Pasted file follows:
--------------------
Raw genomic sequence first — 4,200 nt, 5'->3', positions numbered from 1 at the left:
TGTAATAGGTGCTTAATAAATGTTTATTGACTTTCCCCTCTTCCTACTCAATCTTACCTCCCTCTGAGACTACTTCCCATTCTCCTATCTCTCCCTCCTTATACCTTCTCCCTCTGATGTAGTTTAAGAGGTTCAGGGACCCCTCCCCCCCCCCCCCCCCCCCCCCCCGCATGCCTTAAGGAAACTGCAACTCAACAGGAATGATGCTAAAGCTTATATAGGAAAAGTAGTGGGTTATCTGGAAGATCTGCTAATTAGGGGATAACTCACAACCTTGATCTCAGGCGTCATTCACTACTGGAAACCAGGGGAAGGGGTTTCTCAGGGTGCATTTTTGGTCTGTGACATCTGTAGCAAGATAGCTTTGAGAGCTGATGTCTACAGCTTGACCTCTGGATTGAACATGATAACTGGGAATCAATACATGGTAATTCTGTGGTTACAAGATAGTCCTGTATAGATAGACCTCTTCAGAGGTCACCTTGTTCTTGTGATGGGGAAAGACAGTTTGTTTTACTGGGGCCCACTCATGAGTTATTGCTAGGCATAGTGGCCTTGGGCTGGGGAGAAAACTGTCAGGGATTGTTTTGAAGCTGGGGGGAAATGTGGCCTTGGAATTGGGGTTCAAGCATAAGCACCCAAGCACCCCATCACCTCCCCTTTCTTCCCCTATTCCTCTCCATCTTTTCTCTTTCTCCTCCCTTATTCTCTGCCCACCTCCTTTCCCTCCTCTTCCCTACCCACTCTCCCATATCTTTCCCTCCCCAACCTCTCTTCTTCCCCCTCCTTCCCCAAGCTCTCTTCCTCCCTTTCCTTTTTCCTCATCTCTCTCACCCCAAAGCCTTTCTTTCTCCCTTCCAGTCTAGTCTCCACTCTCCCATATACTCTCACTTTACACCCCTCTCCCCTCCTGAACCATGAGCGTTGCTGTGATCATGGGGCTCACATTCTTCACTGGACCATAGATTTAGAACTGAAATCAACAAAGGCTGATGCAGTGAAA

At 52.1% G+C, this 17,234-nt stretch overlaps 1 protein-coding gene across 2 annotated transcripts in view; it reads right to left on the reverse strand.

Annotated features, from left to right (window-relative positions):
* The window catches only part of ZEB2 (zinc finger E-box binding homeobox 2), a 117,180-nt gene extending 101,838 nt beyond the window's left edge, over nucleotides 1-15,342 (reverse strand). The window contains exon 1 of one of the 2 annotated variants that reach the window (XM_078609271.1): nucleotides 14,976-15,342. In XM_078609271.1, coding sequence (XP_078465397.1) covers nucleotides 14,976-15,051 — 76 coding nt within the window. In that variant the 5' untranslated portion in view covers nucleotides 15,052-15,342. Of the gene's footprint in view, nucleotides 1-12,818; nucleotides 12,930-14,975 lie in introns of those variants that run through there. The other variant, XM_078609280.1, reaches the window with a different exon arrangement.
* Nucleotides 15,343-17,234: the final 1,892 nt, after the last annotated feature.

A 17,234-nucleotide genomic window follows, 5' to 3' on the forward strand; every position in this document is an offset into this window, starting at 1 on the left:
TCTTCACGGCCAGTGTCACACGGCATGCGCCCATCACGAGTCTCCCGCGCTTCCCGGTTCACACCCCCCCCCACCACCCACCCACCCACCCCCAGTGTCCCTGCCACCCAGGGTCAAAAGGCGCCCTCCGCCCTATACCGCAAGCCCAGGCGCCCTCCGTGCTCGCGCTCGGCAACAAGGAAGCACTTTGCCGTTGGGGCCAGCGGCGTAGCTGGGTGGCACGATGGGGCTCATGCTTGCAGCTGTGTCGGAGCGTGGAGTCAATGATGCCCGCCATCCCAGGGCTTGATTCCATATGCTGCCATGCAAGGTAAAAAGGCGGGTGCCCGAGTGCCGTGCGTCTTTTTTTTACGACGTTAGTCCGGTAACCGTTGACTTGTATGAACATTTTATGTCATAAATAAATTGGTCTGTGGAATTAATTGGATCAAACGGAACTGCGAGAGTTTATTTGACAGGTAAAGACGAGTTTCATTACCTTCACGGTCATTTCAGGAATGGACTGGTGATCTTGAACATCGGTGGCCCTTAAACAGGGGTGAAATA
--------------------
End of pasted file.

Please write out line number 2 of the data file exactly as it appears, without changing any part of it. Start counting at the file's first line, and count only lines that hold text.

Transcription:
TGTAATAGGTGCTTAATAAATGTTTATTGACTTTCCCCTCTTCCTACTCAATCTTACCTCCCTCTGAGACTACTTCCCATTCTCCTATCTCTCCCTCCTTATACCTTCTCCCTCTGATGTAGTTTAAGAGGTTCAGGGACCCCTCCCCCCCCCCCCCCCCCCCCCCCCGCATGCCTTAAGGAAACTGCAACTCAACAGGAATGATGCTAAAGCTTATATAGGAAAAGTAGTGGGTTATCTGGAAGATCTGCTAATTAGGGGATAACTCACAACCTTGATCTCAGGCGTCATTCACTACTGGAAACCAGGGGAAGGGGTTTCTCAGGGTGCATTTTTGGTCTGTGACATCTGTAGCAAGATAGCTTTGAGAGCTGATGTCTACAGCTTGACCTCTGGATTGAACATGATAACTGGGAATCAATACATGGTAATTCTGTGGTTACAAGATAGTCCTGTATAGATAGACCTCTTCAGAGGTCACCTTGTTCTTGTGATGGGGAAAGACAGTTTGTTTTACTGGGGCCCACTCATGAGTTATTGCTAGGCATAGTGGCCTTGGGCTGGGGAGAAAACTGTCAGGGATTGTTTTGAAGCTGGGGGGAAATGTGGCCTTGGAATTGGGGTTCAAGCATAAGCACCCAAGCACCCCATCACCTCCCCTTTCTTCCCCTATTCCTCTCCATCTTTTCTCTTTCTCCTCCCTTATTCTCTGCCCACCTCCTTTCCCTCCTCTTCCCTACCCACTCTCCCATATCTTTCCCTCCCCAACCTCTCTTCTTCCCCCTCCTTCCCCAAGCTCTCTTCCTCCCTTTCCTTTTTCCTCATCTCTCTCACCCCAAAGCCTTTCTTTCTCCCTTCCAGTCTAGTCTCCACTCTCCCATATACTCTCACTTTACACCCCTCTCCCCTCCTGAACCATGAGCGTTGCTGTGATCATGGGGCTCACATTCTTCACTGGACCATAGATTTAGAACTGAAATCAACAAAGGCTGATGCAGTGAAA